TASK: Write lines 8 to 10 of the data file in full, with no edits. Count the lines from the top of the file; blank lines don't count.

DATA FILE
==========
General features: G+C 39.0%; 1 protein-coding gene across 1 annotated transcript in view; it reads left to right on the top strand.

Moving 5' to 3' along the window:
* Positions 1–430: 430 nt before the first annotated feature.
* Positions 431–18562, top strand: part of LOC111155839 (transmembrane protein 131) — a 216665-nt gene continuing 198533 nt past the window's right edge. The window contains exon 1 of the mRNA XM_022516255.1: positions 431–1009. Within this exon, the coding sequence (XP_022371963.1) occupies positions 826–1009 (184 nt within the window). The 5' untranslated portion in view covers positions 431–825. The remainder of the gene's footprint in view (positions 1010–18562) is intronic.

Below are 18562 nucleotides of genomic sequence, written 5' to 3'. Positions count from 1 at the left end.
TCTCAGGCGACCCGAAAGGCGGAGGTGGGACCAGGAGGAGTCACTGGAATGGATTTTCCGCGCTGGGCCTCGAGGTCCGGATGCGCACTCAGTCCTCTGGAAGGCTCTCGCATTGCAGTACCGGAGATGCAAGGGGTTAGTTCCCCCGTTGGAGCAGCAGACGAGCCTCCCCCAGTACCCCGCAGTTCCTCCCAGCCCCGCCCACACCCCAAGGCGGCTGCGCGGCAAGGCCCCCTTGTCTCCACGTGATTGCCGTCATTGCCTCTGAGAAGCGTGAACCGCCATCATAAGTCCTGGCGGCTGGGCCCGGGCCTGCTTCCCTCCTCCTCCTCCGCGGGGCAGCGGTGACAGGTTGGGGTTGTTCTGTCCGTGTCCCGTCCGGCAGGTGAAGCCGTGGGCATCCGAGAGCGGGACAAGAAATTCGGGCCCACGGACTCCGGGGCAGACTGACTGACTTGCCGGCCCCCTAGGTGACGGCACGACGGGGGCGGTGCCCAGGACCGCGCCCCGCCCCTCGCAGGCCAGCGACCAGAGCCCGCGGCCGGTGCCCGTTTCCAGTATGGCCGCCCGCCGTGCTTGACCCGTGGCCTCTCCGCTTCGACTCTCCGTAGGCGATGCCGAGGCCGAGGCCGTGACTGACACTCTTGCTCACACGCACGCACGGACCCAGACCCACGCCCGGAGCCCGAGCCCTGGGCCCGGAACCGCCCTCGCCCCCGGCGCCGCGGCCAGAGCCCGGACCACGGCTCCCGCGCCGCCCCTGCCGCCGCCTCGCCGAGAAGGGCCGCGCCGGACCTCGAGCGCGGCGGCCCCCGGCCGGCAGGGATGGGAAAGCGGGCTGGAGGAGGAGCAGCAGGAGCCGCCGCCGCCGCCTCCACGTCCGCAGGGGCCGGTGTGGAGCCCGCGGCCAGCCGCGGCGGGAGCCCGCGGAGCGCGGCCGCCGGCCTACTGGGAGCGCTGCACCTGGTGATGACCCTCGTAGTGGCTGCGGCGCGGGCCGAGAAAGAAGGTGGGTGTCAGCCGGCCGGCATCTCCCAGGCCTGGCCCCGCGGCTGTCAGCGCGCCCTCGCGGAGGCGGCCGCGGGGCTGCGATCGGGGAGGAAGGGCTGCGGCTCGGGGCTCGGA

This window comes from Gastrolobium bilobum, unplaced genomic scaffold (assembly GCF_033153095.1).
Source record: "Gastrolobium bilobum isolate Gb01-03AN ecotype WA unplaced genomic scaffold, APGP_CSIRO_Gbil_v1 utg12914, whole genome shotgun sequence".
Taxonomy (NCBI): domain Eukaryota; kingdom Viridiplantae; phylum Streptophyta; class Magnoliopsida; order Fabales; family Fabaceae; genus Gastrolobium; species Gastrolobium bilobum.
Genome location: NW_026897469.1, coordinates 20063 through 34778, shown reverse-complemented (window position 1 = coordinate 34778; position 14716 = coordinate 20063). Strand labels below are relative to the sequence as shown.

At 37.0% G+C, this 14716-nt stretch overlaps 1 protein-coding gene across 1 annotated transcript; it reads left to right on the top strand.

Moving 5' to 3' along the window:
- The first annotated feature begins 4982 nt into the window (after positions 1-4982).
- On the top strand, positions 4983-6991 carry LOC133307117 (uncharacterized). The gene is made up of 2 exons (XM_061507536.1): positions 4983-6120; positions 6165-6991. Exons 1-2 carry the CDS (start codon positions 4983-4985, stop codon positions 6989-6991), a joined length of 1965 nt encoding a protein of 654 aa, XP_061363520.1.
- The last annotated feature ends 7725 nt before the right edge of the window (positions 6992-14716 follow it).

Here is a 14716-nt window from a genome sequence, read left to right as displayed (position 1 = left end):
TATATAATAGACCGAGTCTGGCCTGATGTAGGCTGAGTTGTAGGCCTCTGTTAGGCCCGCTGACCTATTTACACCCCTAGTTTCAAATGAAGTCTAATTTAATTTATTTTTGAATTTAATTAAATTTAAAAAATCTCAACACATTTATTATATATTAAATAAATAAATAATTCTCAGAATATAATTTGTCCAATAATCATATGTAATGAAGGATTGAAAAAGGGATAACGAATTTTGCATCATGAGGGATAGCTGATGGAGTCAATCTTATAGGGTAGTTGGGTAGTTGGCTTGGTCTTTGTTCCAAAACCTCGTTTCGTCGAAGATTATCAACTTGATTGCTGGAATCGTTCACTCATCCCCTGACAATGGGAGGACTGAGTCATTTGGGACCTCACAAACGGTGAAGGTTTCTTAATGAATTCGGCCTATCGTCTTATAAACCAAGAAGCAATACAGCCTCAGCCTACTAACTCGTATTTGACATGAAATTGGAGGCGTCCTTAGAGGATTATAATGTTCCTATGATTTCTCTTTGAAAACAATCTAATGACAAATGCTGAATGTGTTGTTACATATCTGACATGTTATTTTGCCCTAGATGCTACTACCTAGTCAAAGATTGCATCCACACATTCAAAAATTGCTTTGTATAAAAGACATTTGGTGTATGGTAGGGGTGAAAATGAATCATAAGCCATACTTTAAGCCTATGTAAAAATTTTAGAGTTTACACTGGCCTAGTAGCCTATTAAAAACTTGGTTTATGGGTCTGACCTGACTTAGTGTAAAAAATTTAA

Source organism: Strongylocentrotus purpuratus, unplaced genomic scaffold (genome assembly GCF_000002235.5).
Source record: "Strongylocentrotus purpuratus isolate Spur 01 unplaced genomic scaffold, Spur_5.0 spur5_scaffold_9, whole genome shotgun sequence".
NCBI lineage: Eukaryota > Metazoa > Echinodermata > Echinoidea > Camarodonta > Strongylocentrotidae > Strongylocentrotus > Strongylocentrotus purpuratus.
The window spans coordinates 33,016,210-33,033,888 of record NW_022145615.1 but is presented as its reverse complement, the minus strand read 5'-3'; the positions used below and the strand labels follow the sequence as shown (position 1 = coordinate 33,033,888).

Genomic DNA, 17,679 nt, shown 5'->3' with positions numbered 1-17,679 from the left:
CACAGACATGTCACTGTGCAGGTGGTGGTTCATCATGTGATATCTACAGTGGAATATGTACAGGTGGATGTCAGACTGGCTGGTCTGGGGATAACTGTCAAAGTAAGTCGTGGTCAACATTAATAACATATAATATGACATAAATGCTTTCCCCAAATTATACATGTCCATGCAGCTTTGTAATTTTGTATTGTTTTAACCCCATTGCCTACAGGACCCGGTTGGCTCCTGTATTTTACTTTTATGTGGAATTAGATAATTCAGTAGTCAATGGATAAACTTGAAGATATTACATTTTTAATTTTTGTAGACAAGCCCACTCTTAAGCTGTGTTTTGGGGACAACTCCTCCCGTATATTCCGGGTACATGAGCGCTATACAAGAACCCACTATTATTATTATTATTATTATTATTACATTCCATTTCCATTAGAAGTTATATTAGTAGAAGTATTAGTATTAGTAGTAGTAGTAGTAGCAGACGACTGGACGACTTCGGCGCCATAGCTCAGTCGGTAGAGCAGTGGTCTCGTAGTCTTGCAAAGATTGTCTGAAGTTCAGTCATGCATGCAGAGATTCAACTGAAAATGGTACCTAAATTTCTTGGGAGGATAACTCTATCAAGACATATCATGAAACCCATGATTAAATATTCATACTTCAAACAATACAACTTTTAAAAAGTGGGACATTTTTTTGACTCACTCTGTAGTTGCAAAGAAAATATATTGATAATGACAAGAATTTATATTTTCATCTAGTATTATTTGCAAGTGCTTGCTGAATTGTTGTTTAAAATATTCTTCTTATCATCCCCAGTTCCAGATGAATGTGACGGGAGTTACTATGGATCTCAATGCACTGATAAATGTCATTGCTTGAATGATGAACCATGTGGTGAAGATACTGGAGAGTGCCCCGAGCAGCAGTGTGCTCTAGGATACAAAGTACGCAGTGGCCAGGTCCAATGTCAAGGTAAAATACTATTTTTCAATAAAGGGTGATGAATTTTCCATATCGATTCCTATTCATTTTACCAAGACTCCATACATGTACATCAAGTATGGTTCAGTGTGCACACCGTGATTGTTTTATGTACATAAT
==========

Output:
Source record: "Gastrolobium bilobum isolate Gb01-03AN ecotype WA unplaced genomic scaffold, APGP_CSIRO_Gbil_v1 utg12914, whole genome shotgun sequence".
Taxonomy (NCBI): domain Eukaryota; kingdom Viridiplantae; phylum Streptophyta; class Magnoliopsida; order Fabales; family Fabaceae; genus Gastrolobium; species Gastrolobium bilobum.
Genome location: NW_026897469.1, coordinates 20063 through 34778, shown reverse-complemented (window position 1 = coordinate 34778; position 14716 = coordinate 20063). Strand labels below are relative to the sequence as shown.